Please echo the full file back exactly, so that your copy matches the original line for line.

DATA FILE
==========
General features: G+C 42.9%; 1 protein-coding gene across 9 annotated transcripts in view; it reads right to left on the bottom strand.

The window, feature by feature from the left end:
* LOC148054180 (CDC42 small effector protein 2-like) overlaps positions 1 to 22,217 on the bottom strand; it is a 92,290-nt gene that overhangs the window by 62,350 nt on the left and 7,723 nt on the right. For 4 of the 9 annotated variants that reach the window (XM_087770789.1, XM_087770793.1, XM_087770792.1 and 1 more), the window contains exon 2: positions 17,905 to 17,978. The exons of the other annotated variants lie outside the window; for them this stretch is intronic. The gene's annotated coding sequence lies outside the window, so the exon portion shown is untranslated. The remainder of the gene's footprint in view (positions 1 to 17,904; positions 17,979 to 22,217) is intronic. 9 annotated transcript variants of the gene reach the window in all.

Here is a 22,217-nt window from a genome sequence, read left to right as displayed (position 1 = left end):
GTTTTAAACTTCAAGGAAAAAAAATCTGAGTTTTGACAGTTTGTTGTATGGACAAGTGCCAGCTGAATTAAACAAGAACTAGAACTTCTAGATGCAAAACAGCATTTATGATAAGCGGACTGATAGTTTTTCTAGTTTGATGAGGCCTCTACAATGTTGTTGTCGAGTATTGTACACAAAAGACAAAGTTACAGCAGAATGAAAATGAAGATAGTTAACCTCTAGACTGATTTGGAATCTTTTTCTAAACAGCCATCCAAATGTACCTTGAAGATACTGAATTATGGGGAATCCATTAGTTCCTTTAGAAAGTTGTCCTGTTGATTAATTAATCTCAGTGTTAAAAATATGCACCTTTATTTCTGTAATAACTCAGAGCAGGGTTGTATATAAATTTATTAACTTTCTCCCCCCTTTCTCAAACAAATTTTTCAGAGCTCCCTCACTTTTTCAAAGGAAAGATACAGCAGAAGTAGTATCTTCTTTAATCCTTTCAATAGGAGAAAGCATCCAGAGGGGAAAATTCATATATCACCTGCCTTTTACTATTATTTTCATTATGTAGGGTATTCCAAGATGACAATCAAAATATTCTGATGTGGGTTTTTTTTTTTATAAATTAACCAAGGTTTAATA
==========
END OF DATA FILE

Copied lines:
General features: G+C 42.9%; 1 protein-coding gene across 9 annotated transcripts in view; it reads right to left on the bottom strand.

The window, feature by feature from the left end:
* LOC148054180 (CDC42 small effector protein 2-like) overlaps positions 1 to 22,217 on the bottom strand; it is a 92,290-nt gene that overhangs the window by 62,350 nt on the left and 7,723 nt on the right. For 4 of the 9 annotated variants that reach the window (XM_087770789.1, XM_087770793.1, XM_087770792.1 and 1 more), the window contains exon 2: positions 17,905 to 17,978. The exons of the other annotated variants lie outside the window; for them this stretch is intronic. The gene's annotated coding sequence lies outside the window, so the exon portion shown is untranslated. The remainder of the gene's footprint in view (positions 1 to 17,904; positions 17,979 to 22,217) is intronic. 9 annotated transcript variants of the gene reach the window in all.

Here is a 22,217-nt window from a genome sequence, read left to right as displayed (position 1 = left end):
GTTTTAAACTTCAAGGAAAAAAAATCTGAGTTTTGACAGTTTGTTGTATGGACAAGTGCCAGCTGAATTAAACAAGAACTAGAACTTCTAGATGCAAAACAGCATTTATGATAAGCGGACTGATAGTTTTTCTAGTTTGATGAGGCCTCTACAATGTTGTTGTCGAGTATTGTACACAAAAGACAAAGTTACAGCAGAATGAAAATGAAGATAGTTAACCTCTAGACTGATTTGGAATCTTTTTCTAAACAGCCATCCAAATGTACCTTGAAGATACTGAATTATGGGGAATCCATTAGTTCCTTTAGAAAGTTGTCCTGTTGATTAATTAATCTCAGTGTTAAAAATATGCACCTTTATTTCTGTAATAACTCAGAGCAGGGTTGTATATAAATTTATTAACTTTCTCCCCCCTTTCTCAAACAAATTTTTCAGAGCTCCCTCACTTTTTCAAAGGAAAGATACAGCAGAAGTAGTATCTTCTTTAATCCTTTCAATAGGAGAAAGCATCCAGAGGGGAAAATTCATATATCACCTGCCTTTTACTATTATTTTCATTATGTAGGGTATTCCAAGATGACAATCAAAATATTCTGATGTGGGTTTTTTTTTTTATAAATTAACCAAGGTTTAATA